Taxing health and dental benefits would hit the middle-class, report shows

After dodging the question for days, the prime minister on Feb. 1, 2017 assured Canadians would not be taxed on health and dental benefit plans.
After dodging the question for days, the prime minister on Feb. 1, 2017 assured Canadians would not be taxed on health and dental benefit plans. THE CANADIAN PRESS/Adrian Wyld

Taxing employer-provided health and dental benefits shrink the disposable income of middle-income earners across the country by hundreds of dollars every year, while boosting the federal net balance by $3.8 billion.

The figures come from the Parliamentary Budget Officer (PBO), which did the math at the request of two parliamentarians. The Liberal government of Prime Minister Justin Trudeau appeared to flirt with the idea of introducing a new tax on health and dental benefits in late 2016, only to rule out the option in 2017. There was no mention of such a measure in either the 2017 or the 2018 federal budget.

READ MORE: Liberals won’t tax health and dental benefits, says Justin Trudeau

Still, the Liberals remain committed to a broad review of so-called tax expenditures, which carve out exemptions, deductions or credits for specific groups of taxpayers and lower government revenues. Unlike other types of employee benefits, health and dental contributions paid by employers aren’t computed as part of an individual’s taxable income and thus constitute a tax expenditure.

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Some 13.5 million people currently enjoy the health and dental benefits tax exemption. Another 3.5 million live in Quebec, where the benefits are taxable.

Lifting the exemption on health and dental benefits for all Canadians would generally increase the amount they pay in personal tax and decrease what they receive in federal benefits. This holds for both employees and retirees who receive health and dental benefits along with their employer pension.

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Here’s what the report shows:

Changes to disposable income

The vast majority of employees would see their disposable income decrease if the taxman started including their health benefits in their taxable income, a chart in the report suggests. The graphic, which shows what could happen to the average single, 30-year-old Ontarian with 100 per cent employer-paid health benefits, reveals the disposable income dip is between $200 and $450 a year for earnings of, roughly, $30,000 and up.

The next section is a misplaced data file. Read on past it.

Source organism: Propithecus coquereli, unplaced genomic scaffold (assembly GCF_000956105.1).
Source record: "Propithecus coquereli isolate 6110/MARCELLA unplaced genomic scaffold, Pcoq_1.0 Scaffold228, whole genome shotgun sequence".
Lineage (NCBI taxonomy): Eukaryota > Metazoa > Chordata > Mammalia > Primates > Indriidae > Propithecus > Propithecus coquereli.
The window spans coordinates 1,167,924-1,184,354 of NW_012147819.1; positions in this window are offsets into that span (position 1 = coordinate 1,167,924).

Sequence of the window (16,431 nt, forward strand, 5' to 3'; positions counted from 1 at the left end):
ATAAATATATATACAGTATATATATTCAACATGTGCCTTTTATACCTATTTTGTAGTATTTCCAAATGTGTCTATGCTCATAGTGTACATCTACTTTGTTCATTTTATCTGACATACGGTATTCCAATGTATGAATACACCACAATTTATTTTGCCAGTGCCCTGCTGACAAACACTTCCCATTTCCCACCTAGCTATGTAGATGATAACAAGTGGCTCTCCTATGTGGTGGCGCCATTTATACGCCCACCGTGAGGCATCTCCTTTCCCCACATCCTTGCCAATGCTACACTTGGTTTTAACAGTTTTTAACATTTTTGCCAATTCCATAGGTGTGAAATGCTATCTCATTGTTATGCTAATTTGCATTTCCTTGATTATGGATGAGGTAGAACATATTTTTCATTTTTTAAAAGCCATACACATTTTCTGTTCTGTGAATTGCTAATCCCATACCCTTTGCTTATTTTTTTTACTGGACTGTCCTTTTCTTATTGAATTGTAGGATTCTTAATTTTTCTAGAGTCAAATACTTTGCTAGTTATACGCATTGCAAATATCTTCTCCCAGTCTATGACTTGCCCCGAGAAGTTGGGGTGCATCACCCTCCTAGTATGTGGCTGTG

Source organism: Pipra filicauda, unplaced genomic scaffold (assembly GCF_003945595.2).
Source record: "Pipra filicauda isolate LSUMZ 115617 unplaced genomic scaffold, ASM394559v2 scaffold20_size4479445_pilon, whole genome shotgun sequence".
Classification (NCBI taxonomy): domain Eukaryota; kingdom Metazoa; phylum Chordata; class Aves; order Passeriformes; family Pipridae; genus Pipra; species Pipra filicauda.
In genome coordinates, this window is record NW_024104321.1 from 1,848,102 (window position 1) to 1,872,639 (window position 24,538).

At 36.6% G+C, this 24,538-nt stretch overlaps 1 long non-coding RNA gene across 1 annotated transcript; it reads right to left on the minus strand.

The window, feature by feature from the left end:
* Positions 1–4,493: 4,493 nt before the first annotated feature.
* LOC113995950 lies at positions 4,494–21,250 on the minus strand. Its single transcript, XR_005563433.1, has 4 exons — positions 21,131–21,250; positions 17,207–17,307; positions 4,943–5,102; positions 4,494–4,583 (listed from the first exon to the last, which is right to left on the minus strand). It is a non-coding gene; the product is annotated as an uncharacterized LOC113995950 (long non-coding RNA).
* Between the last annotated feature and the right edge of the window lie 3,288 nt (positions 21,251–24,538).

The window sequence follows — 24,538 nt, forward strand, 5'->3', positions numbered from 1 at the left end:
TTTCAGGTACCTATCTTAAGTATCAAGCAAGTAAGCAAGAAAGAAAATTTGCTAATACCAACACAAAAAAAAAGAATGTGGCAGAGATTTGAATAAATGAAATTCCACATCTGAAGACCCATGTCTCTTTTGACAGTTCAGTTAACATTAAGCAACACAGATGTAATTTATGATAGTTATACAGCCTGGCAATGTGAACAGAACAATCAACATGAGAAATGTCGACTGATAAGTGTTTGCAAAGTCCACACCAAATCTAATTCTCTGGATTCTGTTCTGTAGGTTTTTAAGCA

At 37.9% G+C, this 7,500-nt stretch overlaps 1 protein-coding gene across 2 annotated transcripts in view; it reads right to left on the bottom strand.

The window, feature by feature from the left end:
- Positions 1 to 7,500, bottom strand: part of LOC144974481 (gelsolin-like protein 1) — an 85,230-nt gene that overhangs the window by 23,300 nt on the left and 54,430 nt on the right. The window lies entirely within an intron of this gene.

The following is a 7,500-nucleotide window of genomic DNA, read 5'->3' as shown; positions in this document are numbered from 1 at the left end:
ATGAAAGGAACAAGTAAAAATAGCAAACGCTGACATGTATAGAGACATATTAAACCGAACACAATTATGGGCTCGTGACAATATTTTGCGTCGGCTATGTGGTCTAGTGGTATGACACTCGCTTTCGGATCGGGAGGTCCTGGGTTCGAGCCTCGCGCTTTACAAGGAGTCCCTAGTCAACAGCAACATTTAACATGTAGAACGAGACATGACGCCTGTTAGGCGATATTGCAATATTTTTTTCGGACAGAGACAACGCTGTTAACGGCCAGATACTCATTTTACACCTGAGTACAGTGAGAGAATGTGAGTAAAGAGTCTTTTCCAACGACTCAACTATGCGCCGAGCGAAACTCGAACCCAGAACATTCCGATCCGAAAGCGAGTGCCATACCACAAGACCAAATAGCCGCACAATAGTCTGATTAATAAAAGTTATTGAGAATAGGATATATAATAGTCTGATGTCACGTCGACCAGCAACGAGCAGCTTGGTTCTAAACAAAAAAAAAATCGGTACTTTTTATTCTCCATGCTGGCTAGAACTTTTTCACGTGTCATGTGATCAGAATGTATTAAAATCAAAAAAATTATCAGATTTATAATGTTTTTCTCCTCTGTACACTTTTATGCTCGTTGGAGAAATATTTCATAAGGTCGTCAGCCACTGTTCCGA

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High-income Canadians would shoulder the majority of the costs, the PBO noted. But even those with middling and low incomes would take a hit through a combination of higher personal income taxes, Canada Pension Plan (CPP) contributions and lower federal government benefits, such as the Canada Child Benefit (CCB) and Old Age Security (OAS) payments.

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CPP contributions

An employee with the average extended healthcare plan paid entirely by the employers, for example, would pay $70 more a year for CPP, according to the report. But the measure would make no difference for Canadians earning more than the $55,900 a year, at which CPP contributions are currently capped.

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READ MORE: Is CPP going to be around when you retire?

Canada Child Benefit

Another example of how the measure would affect low and middle-income families but not the country’s highest earners is the federal child benefit. Since wealthy households are already excluded from the benefit, nothing would change for them in this regard. Less affluent households, however, would see their CCB trimmed back as the inclusion of employer benefits boosts their taxable income levels and triggers a reduction in federal transfers.

“Depending on the number of children and the family’s income, including employer-paid benefits in net income could decrease the next year’s CCB annual payment by as much as $100 per child,” the PBO said.

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Old Age Security

Since some retirees also receive employer-provided health and dental benefits, some of them, too, would likely see a reduction in federal benefits, according to the PBO.

OAS is a federal transfer of up to $880 a month available to all Canadians aged 65 and over, regardless of whether or not they’ve worked through their lives. But the government demands a gradual repayment starting when senior’s annual incomes surpass $74,788. Therefore, including employer-paid healthcare contributions in retirees income would trigger the claw-back for some that currently don’t have to repay any portion of their OAS benefits, the PBO noted.

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Still, the increase in OAS repayments would be “relatively small,” adding a mere $47 million to the federal balance, according to the PBO.

Any taxable income boost from counting employer benefits would also trim the Guaranteed Income Supplement (GIS) benefit for low-income seniors, the report noted. However, older Canadians who receive the GIS are less likely to have employer-paid benefits, since these generally come with employer pensions.

READ MORE: How much do you really need for retirement? We did the math

Overall impact on government coffers

Taxing health and dental benefits would raise the federal government’s bottom line by $3.8 billion, thanks to a mix of larger inflows from higher taxes and lower outflows due to smaller federal benefit payments. Federal revenues in fiscal year 2017, by comparison, amounted to $293.5 billion.

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